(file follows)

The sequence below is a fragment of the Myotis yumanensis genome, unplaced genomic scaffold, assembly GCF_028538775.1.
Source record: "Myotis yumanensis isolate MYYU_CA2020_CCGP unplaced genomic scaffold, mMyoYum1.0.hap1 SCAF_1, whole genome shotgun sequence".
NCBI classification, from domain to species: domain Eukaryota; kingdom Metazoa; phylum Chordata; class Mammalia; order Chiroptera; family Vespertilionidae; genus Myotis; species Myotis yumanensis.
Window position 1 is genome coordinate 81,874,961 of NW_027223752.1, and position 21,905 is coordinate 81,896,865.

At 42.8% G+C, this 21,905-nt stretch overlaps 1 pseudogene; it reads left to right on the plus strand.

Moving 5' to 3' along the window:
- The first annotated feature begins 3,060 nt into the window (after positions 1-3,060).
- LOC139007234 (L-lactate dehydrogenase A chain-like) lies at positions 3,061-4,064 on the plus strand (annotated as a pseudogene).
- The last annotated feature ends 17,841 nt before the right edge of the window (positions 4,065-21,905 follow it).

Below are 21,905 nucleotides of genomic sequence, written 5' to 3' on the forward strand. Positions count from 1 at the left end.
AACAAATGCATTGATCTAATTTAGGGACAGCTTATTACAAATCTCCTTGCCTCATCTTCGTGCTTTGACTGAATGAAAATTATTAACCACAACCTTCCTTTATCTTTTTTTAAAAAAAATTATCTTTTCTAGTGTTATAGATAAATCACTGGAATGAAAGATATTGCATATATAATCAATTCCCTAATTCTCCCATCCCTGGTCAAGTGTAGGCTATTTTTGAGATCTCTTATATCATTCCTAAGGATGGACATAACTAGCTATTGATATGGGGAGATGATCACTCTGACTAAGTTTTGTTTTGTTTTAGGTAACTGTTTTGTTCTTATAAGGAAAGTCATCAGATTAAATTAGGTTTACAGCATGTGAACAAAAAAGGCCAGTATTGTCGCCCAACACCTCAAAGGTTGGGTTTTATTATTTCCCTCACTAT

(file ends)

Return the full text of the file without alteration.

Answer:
The sequence below is a fragment of the Myotis yumanensis genome, unplaced genomic scaffold, assembly GCF_028538775.1.
Source record: "Myotis yumanensis isolate MYYU_CA2020_CCGP unplaced genomic scaffold, mMyoYum1.0.hap1 SCAF_1, whole genome shotgun sequence".
NCBI classification, from domain to species: domain Eukaryota; kingdom Metazoa; phylum Chordata; class Mammalia; order Chiroptera; family Vespertilionidae; genus Myotis; species Myotis yumanensis.
Window position 1 is genome coordinate 81,874,961 of NW_027223752.1, and position 21,905 is coordinate 81,896,865.

At 42.8% G+C, this 21,905-nt stretch overlaps 1 pseudogene; it reads left to right on the plus strand.

Moving 5' to 3' along the window:
- The first annotated feature begins 3,060 nt into the window (after positions 1-3,060).
- LOC139007234 (L-lactate dehydrogenase A chain-like) lies at positions 3,061-4,064 on the plus strand (annotated as a pseudogene).
- The last annotated feature ends 17,841 nt before the right edge of the window (positions 4,065-21,905 follow it).

Below are 21,905 nucleotides of genomic sequence, written 5' to 3' on the forward strand. Positions count from 1 at the left end.
AACAAATGCATTGATCTAATTTAGGGACAGCTTATTACAAATCTCCTTGCCTCATCTTCGTGCTTTGACTGAATGAAAATTATTAACCACAACCTTCCTTTATCTTTTTTTAAAAAAAATTATCTTTTCTAGTGTTATAGATAAATCACTGGAATGAAAGATATTGCATATATAATCAATTCCCTAATTCTCCCATCCCTGGTCAAGTGTAGGCTATTTTTGAGATCTCTTATATCATTCCTAAGGATGGACATAACTAGCTATTGATATGGGGAGATGATCACTCTGACTAAGTTTTGTTTTGTTTTAGGTAACTGTTTTGTTCTTATAAGGAAAGTCATCAGATTAAATTAGGTTTACAGCATGTGAACAAAAAAGGCCAGTATTGTCGCCCAACACCTCAAAGGTTGGGTTTTATTATTTCCCTCACTAT